Lemon raspberry pound cake muffins use lemon zest for flavor. Photo by: AP Photo/J.M. Hirsch
March 15, 2017 10:20:16 AM
Fresh lemon -- including the juice and the peel -- is one of my all-time favorite ingredients, in part because it's just so versatile. It can be the star of the show (as in this recipe) or a brilliant supporting actor (as in so many of my everyday dishes). It's indispensable in fish dishes and pairs beautifully with all sorts of vegetables, raw and cooked. I also reach for it regularly to brighten up soups, stews and sautes.
The great thing about lemon peel, also known as the zest, is that it adds intense lemon flavor to a recipe without all the acid that is found in the juice. I use grated lemon zest in scrambled eggs and creamy pasta dishes and combine it with chopped herbs as a finishing touch for braised meats.
Whichever parts you use, it's important to start with the best possible lemons. The winning candidates will boast a bright yellow color and a thin skin. A thin skin signals more juice and less pith (the bitter-tasting white layer between the peel and the fruit itself). When grating the peel, you want to stop short of the pith. How do you know a given specimen has a thin skin? It will give a little when you squeeze it.
Once home with your lemons, scrub each one lightly under water to remove the edible wax with which it was covered to protect the fruit on its journey to the market. If your recipe calls for zest and juice, grate the zest before you juice the lemon. But don't grate the zest until just before you're ready to add it to the recipe. Zest quickly dries out and loses its oomph if it sits around for very long.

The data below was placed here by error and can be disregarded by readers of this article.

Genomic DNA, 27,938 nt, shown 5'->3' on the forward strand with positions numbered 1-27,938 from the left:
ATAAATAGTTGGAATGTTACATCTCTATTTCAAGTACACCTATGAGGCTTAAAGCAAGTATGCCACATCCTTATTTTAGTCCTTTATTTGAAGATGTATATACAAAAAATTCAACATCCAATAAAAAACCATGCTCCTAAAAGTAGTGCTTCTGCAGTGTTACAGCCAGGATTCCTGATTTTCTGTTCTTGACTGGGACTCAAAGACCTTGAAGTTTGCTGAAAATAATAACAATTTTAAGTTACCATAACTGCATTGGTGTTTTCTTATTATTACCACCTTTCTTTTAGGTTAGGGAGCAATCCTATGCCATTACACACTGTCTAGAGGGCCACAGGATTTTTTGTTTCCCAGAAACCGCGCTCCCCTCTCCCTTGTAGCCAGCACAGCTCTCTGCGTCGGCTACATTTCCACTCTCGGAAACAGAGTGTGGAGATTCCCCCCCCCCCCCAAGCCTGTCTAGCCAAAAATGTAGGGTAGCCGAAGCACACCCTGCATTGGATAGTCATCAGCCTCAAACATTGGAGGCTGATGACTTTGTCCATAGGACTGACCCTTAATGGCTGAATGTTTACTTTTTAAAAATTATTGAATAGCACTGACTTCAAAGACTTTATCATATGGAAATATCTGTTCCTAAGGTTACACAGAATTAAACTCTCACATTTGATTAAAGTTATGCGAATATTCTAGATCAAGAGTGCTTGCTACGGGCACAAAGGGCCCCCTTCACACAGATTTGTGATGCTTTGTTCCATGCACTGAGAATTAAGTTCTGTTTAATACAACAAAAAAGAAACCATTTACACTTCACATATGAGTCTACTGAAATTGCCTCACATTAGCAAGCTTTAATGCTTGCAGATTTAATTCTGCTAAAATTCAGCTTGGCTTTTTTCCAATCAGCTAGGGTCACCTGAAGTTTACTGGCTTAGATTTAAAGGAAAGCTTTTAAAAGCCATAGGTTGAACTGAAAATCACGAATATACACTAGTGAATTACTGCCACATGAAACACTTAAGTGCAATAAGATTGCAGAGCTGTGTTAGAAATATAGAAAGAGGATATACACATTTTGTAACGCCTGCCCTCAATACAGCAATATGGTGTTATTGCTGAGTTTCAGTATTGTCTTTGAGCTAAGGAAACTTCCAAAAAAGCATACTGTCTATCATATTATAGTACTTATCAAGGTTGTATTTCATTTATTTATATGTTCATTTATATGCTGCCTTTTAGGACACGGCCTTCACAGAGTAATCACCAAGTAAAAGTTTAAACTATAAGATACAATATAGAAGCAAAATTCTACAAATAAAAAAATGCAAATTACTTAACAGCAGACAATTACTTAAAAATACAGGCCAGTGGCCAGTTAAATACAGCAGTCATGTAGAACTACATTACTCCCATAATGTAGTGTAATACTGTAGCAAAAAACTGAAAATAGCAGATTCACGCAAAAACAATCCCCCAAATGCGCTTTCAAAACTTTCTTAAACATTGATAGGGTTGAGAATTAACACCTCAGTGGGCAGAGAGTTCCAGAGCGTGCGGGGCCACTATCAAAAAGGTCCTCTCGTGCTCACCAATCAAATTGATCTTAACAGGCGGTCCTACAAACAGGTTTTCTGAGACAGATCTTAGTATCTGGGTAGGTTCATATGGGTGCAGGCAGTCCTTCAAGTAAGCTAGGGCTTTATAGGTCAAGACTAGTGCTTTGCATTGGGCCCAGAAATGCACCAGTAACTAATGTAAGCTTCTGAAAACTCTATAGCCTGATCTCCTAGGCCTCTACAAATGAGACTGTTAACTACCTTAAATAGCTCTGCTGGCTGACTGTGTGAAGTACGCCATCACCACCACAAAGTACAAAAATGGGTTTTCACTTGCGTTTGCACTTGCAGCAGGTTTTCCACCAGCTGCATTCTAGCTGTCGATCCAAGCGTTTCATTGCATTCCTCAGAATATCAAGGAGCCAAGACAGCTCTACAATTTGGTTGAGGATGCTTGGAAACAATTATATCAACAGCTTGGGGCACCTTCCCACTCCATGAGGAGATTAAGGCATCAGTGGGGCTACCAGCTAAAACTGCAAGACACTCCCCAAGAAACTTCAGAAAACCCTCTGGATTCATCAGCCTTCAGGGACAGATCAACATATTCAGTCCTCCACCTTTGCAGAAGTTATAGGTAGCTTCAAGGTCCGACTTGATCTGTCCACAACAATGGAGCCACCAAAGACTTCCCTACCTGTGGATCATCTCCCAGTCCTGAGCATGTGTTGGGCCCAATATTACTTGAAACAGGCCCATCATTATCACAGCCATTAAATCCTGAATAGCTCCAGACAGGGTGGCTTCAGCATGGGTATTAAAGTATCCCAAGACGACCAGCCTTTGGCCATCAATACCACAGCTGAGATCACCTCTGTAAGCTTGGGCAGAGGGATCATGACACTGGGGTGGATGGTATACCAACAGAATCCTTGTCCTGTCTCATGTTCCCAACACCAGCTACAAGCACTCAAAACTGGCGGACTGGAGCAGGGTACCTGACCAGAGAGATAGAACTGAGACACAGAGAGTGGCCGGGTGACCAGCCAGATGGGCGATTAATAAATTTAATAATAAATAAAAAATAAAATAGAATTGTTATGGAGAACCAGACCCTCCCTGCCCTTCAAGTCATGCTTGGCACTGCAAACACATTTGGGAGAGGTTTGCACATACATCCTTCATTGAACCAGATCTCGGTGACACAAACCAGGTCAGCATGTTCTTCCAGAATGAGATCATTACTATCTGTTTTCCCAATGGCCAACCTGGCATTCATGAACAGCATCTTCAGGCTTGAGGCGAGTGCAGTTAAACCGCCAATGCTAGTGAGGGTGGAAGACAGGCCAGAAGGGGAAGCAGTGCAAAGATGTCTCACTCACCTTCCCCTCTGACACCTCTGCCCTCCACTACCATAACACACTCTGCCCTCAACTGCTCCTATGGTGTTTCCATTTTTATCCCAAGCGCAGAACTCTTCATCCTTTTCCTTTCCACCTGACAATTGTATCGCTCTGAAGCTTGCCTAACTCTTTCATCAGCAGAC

My favorite tool for grating zest is a wand-style grater. Once upon a time, the tool of choice was the fine side of a four-sided grater. Unfortunately, this gadget often grabbed too much of the pith -- not to mention the tips of your fingers -- in the process. I do my grating over a piece of kitchen parchment, which allows me to pick up and measure the zest easily. The yield is roughly 1 tablespoon of zest per large lemon. If your recipe calls for zest but not juice, wrap the unused lemon in plastic wrap when you're done and do your best to use it up within a few days. A lemon stripped of its protective layer of zest dries out pretty quickly.
There are several ways to make sure you squeeze the maximum amount of juice from your lemon. First, soften up the fruit by rolling it on the counter and pressing down as you do. Second, heat it, either by microwaving it for 20 seconds or so or by stashing it in the oven at 350 F for 10 to 12 minutes. Finally, cut the lemon in half crosswise and juice it.
I like to juice using an old-fashioned and brightly colored Mexican hand press. But there's also a more unorthodox, if equally effective, way to do it. Place the cut lemon half in between the two arms of a set of tongs, right at the top where the arms are joined. Then squeeze the bottom ends together. I learned this little trick from Ming Tsai, who picked it up from Jasper White, two of my favorite chefs. One large lemon will give up about 1/4 cup of juice.
These muffins are quite rich, better suited to dessert than breakfast (though they would indeed be a delightful morning splurge on a special occasion). Made with juice and zest, their deep lemon flavor is complemented by the raspberries.
LEMON RASPBERRY POUND CAKE MUFFINS
Start to finish: 45 minutes (15 minutes active)
1 cup (4 1/2 ounces) cake flour (not self-rising)
1/2 teaspoon baking powder
1/4 teaspoon table salt
1/4 cup grated lemon zest
1/2 cup (1 stick) unsalted butter, softened
3/4 cup granulated sugar
3 large eggs
1 teaspoon vanilla extract
1/4 cup heavy cream
2 tablespoons plus 1 1/2 teaspoons lemon juice, divided
1 pint raspberries
1/4 cup plus 2 teaspoons powdered sugar
Nutrition information per serving: 300 calories; 150 calories from fat (50 percent of total calories); 16 g fat (10 g saturated; 0.5 g trans fats); 120 mg cholesterol; 120 mg sodium; 36 g carbohydrate; 3 g fiber; 20 g sugar; 4 g protein.